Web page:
A conversation with David Shields
David sits down with Leah Paulos to discuss his new book, Nobody Hates Trump More Than Trump: An Intervention, a psychological inquiry into Trump’s brokenness, a philosophical meditation on the relationship between language and power, and a satirical compilation of the wit and wisdom of Donald Trump. Above all, it functions as a dagger into the rhetoric of American political discourse—a dissection of the politesse that gave rise to and that now sustains Trump.
Leah: There are a lot of Americans, including this interviewer, who despise Trump with every cell in their bodies. Why is the book called NOBODY HATES TRUMP MORE THAN TRUMP: AN INTERVENTION, and do you think it’s true?
David: Yes, of course Trump loathes himself. No human being on the planet is less capable of joy or even fulfillment. This is a key connection between himself and his voters. He’s as unhappy as they are, or he’s very good at pretending he is—it’s very difficult to tell, which gives his hyper-performativity its immense frisson.
Leah: But close to 90% of Republicans voted for Trump. Trump voters were Bush and Reagan voters, and they were Goldwater voters. Are you saying they are all deeply unhappy people and always have been?
David: The key people are the five million people who voted for Obama and who voted for Trump. They are who matter. They are low-income, low-information, disenfranchised, blue-collar voters. They are furious at the varieties of ways in which the world has left them behind. Obama offered them hope. Trump offered them rage. HRC offered them precisely nothing.
Leah: Books about Trump are a dime a dozen these days, and everyone is drowning in tweets and hot takes. What is different about this book?
David: It’s not everybody else’s Trump-bashing book. It offers a tragic take on human nature—Trump’s destructiveness and self-destructiveness echoing with an existentially lost populace. It has leaked off-air Fox News conversations. It’s about a very scary American strain of death wish. It offers a new reading of his psychology and childhood to suggest origins of his anhedonia.It shows the many subcultures which gave rise to him and which now sustain him. It raises the real question whether he’s a genius quasi-punk anti-hero or a near-Asperger’s idiot or neither or both. It’s about the emotional weather of living under Cloud Trump. It’s a manual for beating bullies.
Leah: There’s always been loads of money, charismatic celebrities, and bigoted flamethrowers in American politics, but a person like Trump becoming President never seemed possible until it happened. Or did it?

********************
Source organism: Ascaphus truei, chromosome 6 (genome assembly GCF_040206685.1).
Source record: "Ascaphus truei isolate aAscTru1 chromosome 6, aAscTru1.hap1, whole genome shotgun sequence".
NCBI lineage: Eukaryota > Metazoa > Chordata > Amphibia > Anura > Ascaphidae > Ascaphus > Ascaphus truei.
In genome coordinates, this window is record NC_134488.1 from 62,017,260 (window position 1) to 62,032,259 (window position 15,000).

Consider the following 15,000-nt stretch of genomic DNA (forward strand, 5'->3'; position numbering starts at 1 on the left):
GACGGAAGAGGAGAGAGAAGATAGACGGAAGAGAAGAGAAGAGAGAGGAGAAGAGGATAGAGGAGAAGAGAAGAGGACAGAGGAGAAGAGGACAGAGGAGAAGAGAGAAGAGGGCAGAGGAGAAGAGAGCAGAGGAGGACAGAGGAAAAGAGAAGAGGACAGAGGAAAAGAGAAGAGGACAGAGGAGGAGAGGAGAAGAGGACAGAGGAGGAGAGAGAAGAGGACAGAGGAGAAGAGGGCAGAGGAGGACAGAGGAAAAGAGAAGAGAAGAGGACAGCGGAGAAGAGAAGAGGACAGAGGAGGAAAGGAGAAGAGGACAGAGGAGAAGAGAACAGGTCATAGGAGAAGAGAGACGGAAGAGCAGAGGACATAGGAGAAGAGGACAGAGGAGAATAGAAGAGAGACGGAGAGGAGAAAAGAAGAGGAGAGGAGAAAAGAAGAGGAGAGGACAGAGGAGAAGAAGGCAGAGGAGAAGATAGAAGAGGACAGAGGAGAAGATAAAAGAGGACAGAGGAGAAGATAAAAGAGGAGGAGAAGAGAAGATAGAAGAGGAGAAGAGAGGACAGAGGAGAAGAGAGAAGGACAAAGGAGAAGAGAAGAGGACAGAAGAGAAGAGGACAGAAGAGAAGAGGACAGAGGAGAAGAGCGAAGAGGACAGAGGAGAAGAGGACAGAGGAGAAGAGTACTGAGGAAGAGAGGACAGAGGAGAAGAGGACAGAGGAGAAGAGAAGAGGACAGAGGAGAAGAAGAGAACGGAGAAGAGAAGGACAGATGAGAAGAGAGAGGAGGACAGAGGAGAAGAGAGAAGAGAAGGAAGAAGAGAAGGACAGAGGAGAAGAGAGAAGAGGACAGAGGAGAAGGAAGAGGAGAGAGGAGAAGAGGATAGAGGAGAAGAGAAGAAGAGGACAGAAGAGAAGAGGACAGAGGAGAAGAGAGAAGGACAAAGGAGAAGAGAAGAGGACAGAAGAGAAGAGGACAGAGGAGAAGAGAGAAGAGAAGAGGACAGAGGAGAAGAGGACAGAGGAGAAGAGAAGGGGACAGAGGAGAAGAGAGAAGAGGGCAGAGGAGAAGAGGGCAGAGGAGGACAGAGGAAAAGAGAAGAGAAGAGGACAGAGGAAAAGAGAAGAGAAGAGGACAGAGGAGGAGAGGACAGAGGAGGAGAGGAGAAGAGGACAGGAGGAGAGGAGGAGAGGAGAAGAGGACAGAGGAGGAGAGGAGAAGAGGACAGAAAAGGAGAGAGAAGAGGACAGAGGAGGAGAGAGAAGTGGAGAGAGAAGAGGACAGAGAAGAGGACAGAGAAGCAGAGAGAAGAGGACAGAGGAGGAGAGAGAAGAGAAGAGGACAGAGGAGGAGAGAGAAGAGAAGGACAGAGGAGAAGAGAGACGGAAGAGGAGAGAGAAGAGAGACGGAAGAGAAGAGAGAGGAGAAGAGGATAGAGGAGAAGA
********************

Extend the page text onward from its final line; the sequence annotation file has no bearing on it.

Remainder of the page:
David: Oh, please. Sonny Bono. Ronald Reagan. Shirley Temple. Jesse Ventura. Jerry Springer. George Murphy. Fred Thompson. Cynthia Nixon. Clint Eastwood. Clay Aiken. Al Franken. Arnold Schwarzenegger. Caligula.
Leah: When did you realize America was screwed up enough to elect Trump?
David: When, at age 7, I realized being bad was more fun than being good (a more perfect foil than HRC would be impossible to imagine).
Leah: How many of the 63 million Americans who voted for Trump did so because he’s a big, sick joke?
David: A huge number of things we love are big, sick jokes (from WWE to horror movies to the NFL). The method to Trump’s madness is that, in a shame culture, he’s shameless; this gives him enormous appeal and leverage to people who are resentful (as Louis Theroux has pointed out).
Leah: Trump is a needy, unloved, extraordinarily damaged, outer-borough millionaire with a genius for low-brow marketing. In a culture steeped in celebrity worship and with a mass media allergic to serious issues, was the marriage between Trump and his scared, aging, white base inevitable?
David: “Outer-borough” is a tell that you hold yourself above Trump, but the key to iconic celebs (e.g, Jesus, Napoleon, Elvis, Madonna) is that they embody the culture’s contradictions. Trump is a “winner” who acts like a “loser.” He’s a millionaire “schlub.” This allows him to play both ends against the middle. This is mad brilliance or luck or both. Trump is karmic payback for an America lost to simulacra for at least twenty years; as Andrew O’Hehir says, “Our culture is obsessed with ‘real’ events because we experience hardly any.” Trump pretends to be “real.” It’s black magic.